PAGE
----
"The play weaves between the stated and understated, casting the most difficult topics to the realm of memory and flashback while the easier, more quotidian details of life are expressed primarily through expository monologue, suggesting that while there is an acute awareness and acceptance of the darkest parts of his reality, he is still processing the trauma at the root of his being….In this way, the harshest aspects of his life are not intellectualized–they are presented in raw fragments of memory, resurfacing as he’s triggered in the present…The balance between levity and darkness is particularly striking: alternating between the starker memories of loss and fear, and then cartoonish caricatures of his sister, mother, father, and other people in his life….We had the authentic experience of watching a person reconcile tragedy through humor…[and] the jokes that made the audience laugh loudly preceded the most scarring recollections. But this is how we live with ghosts– the ghosts of expectation, of loss, and of a past that can only be evoked through art."
–Jessica Reidy & Viktor Pachas, September 2015, Cambridge Writers’ Workshop
"Amidst tragedy, Alex must learn to grow up and cope with insecurities about his strength, sexuality, image, and purpose in life. Through vignettes that take us from childhood to present day, Alex finds humor and insight while growing up in a confusing and challenging environment…Mahgoub is an actor with enough charm to fill the room…with his humor, honesty, and incredibly sincere storytelling. He has the ability to be incredibly vulnerable and open about his insecurities…By choosing to be vulnerable and honest, Mahgoub makes the strong decision to go against the flow. …This story has as many unexpected twists as any daytime soap out there, however, Mahgoub never allows the storytelling to become overdramatic. There are some touching moments where he chooses to find humor and light in some very dark times. He tackles the realities and tragedies of his life with an honest sincerity that allows you to be completely transported into his world…Baba does not disappoint."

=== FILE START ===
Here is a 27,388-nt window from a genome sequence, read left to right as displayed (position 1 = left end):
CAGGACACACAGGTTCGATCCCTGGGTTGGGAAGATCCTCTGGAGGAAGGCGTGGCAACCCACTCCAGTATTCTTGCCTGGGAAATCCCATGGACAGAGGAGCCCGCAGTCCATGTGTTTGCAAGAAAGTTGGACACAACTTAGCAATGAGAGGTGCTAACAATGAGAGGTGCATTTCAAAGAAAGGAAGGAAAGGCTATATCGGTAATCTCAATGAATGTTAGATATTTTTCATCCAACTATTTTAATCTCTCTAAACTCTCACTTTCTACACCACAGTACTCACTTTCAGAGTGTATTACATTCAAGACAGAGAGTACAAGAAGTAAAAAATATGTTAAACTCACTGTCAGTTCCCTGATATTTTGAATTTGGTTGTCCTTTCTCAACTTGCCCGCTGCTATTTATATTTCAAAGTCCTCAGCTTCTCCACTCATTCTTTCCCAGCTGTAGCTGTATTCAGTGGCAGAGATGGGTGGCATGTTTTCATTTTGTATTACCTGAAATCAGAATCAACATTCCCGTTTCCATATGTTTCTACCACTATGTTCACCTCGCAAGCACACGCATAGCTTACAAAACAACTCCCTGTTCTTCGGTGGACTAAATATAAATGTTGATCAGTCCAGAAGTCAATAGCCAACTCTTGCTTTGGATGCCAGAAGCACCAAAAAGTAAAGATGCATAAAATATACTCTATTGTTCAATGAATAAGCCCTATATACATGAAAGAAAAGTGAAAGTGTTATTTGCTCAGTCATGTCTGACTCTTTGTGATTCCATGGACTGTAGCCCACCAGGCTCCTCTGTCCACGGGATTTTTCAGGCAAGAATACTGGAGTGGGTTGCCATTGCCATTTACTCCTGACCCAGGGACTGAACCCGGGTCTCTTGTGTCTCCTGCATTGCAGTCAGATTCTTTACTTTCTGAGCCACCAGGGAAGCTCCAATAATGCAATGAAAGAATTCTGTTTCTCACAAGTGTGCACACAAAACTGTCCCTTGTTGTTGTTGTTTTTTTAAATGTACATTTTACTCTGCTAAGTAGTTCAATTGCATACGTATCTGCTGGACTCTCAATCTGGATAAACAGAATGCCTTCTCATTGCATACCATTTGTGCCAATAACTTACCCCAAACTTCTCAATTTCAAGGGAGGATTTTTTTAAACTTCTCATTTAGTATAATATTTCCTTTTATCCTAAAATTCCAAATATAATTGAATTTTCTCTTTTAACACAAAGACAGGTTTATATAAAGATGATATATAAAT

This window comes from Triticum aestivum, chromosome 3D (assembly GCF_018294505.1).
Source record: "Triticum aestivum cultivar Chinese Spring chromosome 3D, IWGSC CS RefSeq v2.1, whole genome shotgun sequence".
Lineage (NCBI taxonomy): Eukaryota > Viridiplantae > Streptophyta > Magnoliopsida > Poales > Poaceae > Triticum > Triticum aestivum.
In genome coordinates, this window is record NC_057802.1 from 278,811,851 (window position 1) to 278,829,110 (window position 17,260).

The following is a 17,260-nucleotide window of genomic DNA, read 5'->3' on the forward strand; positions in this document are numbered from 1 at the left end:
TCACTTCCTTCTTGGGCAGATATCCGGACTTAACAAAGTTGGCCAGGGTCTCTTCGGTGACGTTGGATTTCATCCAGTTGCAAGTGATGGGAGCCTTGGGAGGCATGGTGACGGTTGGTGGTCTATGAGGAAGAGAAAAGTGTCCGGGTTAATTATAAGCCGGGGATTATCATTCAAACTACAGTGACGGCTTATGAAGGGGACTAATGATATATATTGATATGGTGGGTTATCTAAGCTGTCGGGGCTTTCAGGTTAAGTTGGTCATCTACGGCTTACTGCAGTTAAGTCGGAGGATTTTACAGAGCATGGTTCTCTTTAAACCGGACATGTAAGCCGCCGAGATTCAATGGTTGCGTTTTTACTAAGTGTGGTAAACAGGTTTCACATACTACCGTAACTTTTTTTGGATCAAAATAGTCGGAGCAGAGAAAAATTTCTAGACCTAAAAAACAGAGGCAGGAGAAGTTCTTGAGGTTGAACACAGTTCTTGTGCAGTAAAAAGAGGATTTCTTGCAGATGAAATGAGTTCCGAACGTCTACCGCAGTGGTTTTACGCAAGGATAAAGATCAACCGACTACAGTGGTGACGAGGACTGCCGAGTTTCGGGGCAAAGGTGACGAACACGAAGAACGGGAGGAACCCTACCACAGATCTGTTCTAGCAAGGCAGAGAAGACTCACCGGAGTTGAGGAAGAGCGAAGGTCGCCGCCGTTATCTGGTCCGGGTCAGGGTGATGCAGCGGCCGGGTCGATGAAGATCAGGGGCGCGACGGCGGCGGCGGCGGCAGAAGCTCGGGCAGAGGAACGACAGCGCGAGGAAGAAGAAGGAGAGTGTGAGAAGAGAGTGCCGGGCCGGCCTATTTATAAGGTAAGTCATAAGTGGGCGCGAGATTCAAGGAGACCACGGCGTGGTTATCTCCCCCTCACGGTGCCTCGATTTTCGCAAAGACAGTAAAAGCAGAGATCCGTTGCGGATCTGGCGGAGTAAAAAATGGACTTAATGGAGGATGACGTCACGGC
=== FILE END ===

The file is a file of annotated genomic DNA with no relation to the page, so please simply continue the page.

-Luis Restrepo, August 2015, Theatre is Easy
"A lighthearted coming-of-age story about an awkward, nerdy kid from a poor New Jersey home who struggles to find self-confidence and self-worth when his hero is no longer there to protect him….Mahgoub portrays at least a dozen characters in this hour-long monologue, though, unsurprisingly, he is most successful and most moving in depicting the physicality, strong accent, and masculinity of his father. While the show's main goal is to treat us to a playful look at his life, Mahgoub creates stirring moments of deeply felt emotion, as when, on a couple of occasions, he speaks longingly of his father and genuine tears blur his eyes. Christine Renee Miller's direction, combined with lighting and music that enhance the mood, lend emotional intensity to his words…Baba has a heartfelt innocence and appealing authenticity. Mahgoub has done a courageous thing in bringing his story to the stage, and it's a fitting tribute to his father. One can't help but imagine that Baba would be proud."
-Pete Hempstead, August 2015, Theater Mania
"Mahgoub is a natural performer … [with a] playfulness and training as an actor [which] serve him well as he recounts his own transformation.. dart[ing] into and out of characters from his life…[A] compelling hour spent listening to a heartfelt.. [and] funny story that touches both on the universal and the unique."
-Charles C. Bales, August 2015, nytheater now
“Switching between narrative and caricatures of the cast of characters who populated his young life, Mahgoub is at his best when he contrasts the tough, confident persona of his father with his own soft temperament and struggles to find himself, wanting so much to be like his strong, well-liked father while truthfully being so different from him in almost every way….Mahgoub manufactures a fascinating tale out of nothing but his intimate recollections and a genuine gift for conveying raw emotion. FIVE STARS.”
-Marc S. Boriosi, August 2015, The Levity Ball
“Mahgoub’s self-narrative is one full of witty characterizations…[with] special care to create a specific set of physical or vocal traits for each character…Written with a cunning tone that oozes Mahgoub’s personality—a blend of cheeky confidence…sincerity, [and] humor.”
-Ryan Mikita, August 2015, Theater Scene